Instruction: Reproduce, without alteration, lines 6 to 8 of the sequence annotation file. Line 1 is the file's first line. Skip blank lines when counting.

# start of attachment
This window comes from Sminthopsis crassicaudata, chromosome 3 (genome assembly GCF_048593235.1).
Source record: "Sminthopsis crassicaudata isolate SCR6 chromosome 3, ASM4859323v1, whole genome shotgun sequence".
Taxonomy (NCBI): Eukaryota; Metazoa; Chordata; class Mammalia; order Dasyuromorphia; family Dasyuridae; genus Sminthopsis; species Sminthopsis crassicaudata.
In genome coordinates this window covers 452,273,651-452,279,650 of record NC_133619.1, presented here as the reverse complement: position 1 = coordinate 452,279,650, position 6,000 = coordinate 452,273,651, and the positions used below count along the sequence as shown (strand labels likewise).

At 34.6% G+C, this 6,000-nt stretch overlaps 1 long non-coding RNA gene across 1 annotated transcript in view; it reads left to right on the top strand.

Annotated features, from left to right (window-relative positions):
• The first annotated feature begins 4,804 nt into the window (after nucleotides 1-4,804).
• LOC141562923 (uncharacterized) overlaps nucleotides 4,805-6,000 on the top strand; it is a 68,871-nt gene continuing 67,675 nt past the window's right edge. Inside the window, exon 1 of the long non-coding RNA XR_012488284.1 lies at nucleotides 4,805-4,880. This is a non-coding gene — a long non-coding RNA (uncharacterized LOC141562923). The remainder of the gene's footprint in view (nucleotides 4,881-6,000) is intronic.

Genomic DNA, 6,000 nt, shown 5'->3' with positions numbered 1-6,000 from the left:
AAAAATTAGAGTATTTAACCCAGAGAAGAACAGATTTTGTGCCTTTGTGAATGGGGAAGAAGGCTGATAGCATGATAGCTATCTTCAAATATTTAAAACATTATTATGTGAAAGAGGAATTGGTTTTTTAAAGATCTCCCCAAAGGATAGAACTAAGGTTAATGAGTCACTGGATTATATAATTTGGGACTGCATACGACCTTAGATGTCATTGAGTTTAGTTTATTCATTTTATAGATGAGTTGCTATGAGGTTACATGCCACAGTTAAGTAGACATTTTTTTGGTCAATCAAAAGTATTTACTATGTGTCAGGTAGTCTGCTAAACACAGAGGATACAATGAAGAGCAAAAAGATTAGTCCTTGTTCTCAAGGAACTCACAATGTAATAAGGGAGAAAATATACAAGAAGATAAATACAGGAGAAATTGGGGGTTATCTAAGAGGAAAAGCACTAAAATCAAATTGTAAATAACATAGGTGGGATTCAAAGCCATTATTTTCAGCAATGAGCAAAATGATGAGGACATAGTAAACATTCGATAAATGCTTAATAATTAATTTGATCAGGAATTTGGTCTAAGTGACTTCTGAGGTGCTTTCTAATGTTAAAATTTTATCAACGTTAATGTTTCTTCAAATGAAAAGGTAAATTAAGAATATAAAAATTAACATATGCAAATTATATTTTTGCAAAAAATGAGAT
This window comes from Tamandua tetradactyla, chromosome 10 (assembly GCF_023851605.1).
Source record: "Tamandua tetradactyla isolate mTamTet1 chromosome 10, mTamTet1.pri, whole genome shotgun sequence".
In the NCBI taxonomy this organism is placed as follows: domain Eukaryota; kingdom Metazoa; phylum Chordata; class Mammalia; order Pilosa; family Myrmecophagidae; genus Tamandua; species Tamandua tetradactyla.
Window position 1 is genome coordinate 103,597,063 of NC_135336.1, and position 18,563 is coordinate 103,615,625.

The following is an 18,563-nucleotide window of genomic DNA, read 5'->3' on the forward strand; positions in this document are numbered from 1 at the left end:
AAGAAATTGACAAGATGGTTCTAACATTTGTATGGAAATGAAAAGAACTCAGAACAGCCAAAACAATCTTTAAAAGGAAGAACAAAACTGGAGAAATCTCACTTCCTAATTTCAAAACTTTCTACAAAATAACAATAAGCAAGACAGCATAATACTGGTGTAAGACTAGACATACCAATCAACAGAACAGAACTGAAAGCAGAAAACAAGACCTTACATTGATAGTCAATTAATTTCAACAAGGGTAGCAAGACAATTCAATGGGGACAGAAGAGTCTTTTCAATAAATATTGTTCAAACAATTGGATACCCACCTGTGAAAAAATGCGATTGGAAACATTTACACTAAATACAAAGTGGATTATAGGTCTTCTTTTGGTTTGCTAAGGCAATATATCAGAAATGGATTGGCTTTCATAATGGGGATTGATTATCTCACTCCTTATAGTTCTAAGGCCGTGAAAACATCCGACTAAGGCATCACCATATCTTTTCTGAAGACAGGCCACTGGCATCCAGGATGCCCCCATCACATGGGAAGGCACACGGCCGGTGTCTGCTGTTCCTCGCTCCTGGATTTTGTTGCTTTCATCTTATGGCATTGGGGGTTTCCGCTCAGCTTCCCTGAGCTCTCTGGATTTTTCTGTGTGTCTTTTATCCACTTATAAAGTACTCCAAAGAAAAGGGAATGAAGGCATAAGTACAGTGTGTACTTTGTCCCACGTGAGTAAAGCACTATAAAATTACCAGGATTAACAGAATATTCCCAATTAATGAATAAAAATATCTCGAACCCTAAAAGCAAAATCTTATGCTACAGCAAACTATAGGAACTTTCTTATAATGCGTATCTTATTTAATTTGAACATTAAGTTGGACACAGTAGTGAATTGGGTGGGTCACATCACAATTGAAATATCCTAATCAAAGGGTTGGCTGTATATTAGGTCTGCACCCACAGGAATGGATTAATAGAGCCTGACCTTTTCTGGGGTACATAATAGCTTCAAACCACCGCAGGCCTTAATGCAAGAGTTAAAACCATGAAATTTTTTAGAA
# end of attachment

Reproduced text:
Annotated features, from left to right (window-relative positions):
• The first annotated feature begins 4,804 nt into the window (after nucleotides 1-4,804).
• LOC141562923 (uncharacterized) overlaps nucleotides 4,805-6,000 on the top strand; it is a 68,871-nt gene continuing 67,675 nt past the window's right edge. Inside the window, exon 1 of the long non-coding RNA XR_012488284.1 lies at nucleotides 4,805-4,880. This is a non-coding gene — a long non-coding RNA (uncharacterized LOC141562923). The remainder of the gene's footprint in view (nucleotides 4,881-6,000) is intronic.